CRP Field Trip Visits Detroit
Each fall, CRP organizes a field trip to a destination that will give first-year M.R.P. and M.A. HPP students a glimpse of the myriad planning and preservation issues they may face in their careers. This year, for the first time, the group visited Detroit.
"Detroit has been much in the news lately with its protracted struggles," says Associate Professor Jeffrey Chusid, who organized the field trip with Assistant Professor Jennifer Minner, Michael Catsos (M.R.P. '15), and Anna Duvall (M.A. HPP '15). "Issues such as white flight, shuttered industries, and vacant neighborhoods make the city a potent symbol. At the same time, alternate narratives of revitalization, self-determination, and opportunity are also appearing."
The group began with a guided tour of downtown Detroit and Bedrock Real Estate Services, the multi-faceted corporate umbrella for Quicken Loans and owner Dan Gilbert's many enterprises. The tour included a visit to office spaces, a stop in the security center that monitors most of downtown, and a panel discussion of current and future development projects with three company officials.
The tour prompted many students to think about the motives and process behind Bedrock's development.
"It was clear from Bedrock's presentation that their goal is to completely transform the downtown area into a modern urban atmosphere for career-driven young professionals," says Hilary Dowden (M.R.P. '15). "A topic that was very much lacking from [the] presentation was how this new vision fits into a city with its own population and rich history.”
Contrasting visions for Detroit's present and future were provided on the next day's itinerary, including an artist-led tour of the Heidelberg Project, a multi-block art installation initiated 28 years ago by Tyree Guyton.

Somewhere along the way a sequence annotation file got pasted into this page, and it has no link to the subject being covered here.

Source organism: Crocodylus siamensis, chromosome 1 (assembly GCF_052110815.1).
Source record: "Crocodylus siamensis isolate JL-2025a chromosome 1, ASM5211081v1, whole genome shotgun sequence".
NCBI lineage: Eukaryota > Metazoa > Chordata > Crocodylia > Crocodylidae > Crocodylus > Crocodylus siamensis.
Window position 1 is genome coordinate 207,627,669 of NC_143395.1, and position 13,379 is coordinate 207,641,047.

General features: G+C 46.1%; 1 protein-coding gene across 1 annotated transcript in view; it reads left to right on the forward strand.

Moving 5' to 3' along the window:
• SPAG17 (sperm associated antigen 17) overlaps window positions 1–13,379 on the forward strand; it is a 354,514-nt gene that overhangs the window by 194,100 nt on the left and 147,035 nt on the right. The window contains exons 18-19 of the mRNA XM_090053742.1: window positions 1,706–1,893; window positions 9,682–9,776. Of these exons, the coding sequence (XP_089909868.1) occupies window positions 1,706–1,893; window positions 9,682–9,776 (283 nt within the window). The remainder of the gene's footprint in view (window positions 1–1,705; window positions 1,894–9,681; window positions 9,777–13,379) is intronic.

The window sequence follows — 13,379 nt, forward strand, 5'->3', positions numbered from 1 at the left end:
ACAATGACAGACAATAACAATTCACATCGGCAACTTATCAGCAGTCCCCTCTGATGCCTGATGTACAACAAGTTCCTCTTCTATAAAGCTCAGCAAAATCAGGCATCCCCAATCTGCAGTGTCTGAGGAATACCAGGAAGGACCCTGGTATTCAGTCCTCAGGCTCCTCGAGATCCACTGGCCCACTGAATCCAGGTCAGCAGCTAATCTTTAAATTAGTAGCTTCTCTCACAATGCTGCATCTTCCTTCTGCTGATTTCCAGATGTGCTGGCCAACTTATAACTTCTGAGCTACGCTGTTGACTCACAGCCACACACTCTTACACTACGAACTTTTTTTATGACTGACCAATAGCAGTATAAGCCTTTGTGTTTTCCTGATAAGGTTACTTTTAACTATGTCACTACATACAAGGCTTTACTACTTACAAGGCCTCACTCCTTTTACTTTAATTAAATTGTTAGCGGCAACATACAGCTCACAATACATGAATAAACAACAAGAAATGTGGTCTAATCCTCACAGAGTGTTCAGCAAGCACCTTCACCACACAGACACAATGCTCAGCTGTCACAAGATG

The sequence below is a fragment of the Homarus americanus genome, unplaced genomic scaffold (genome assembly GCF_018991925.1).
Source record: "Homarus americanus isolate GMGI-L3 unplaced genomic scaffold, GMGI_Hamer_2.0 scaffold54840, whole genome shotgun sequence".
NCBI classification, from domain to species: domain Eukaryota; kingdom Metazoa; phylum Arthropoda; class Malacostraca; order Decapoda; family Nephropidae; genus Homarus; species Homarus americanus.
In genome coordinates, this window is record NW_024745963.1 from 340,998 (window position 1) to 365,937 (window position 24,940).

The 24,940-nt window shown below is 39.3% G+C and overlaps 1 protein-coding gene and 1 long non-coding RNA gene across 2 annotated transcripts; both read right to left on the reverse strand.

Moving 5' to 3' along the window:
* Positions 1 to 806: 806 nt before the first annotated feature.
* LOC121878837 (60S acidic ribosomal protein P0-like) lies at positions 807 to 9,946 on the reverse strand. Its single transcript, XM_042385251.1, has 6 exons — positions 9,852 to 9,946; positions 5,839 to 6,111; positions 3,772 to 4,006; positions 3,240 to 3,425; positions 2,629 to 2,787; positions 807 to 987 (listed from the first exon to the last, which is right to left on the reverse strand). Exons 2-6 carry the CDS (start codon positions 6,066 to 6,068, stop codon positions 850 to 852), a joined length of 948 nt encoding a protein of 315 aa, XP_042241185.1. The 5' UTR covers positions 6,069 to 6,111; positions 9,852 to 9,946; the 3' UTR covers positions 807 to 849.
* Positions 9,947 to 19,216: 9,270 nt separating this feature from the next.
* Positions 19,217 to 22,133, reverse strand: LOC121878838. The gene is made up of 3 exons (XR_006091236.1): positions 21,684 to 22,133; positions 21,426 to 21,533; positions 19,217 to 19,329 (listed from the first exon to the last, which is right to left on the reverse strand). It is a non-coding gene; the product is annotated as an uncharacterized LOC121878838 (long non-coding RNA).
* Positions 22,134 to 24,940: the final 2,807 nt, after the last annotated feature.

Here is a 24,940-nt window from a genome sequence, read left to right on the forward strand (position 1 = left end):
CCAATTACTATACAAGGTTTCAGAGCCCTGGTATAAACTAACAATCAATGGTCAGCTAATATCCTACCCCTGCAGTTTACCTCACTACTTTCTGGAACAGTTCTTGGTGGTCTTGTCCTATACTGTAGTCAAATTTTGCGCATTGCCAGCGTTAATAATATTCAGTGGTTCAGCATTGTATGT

"The most unusual part of the project is not only the impressive outdoor art environment and installations," says Yongyong Jiang (M.R.P. '16), "But how they grow in a real community with residents still living in it, and witnessing how the once devalued properties, after the ambitions artists' work, transformed a decayed corner into a shining gallery."
Students went from Heidelberg to lunch with Malik Yakini, founder of the Detroit Black Community Food Security Network (DBCFSN) and D-Town Farm, a two-acre, urban farm in northwestern Detroit.
"The work that Mr. Yakini and the members of the DBCFSN are doing goes far beyond the field work of growing food," says Daniel Keough (M.R.P. '16). "In their words, they are getting people involved to build community self reliance, and to change our consciousness about food."
The final day of the trip included a tour of the city of Hamtramck, which is wholly enclosed by the city of Detroit. There, Mayor Karen Majewski led the students through the diverse neighborhoods.
"The tour [of Hamtramck] with Mayor Majewski was a fascinating look at a diverse community directly impacted by Detroit's economy and politics," says Annie Pease (M.R.P. '16). "Majewski has a real love of her town, and it was evident by how citizens greeted her on the street that they had an appreciation for her, too. It's incredible that a place with about 30 different languages being spoken on any given block can stay afloat even after the gigantic blow to the auto industry which employed so many of the town's residents."
Other stops on the trip included tours of the Fisher Building, the former General Motors Headquarters, the vacant Packard Plant and Michigan Central Station, the Renaissance Center, the Detroit Institute of Arts and the DElectricity Festival, Eastern Market, several historic neighborhoods, and the Glendale-Rosemont Community Development Corporation. Two highlights were a boat cruise along the Detroit River with students and faculty from three local planning programs, and the annual alumni reception held at the spectacular Frank Lloyd Wright–designed Dorothy Turkel House.
"Before we went to Detroit, I was expecting an urban environment defined solely by blight, crime, and decay," says Sean McGee (M.A. HPP '16). "Instead, the trip exposed a struggling American city filled with the potential for opportunity and growth, particularly for my generation."
By Rebecca Bowes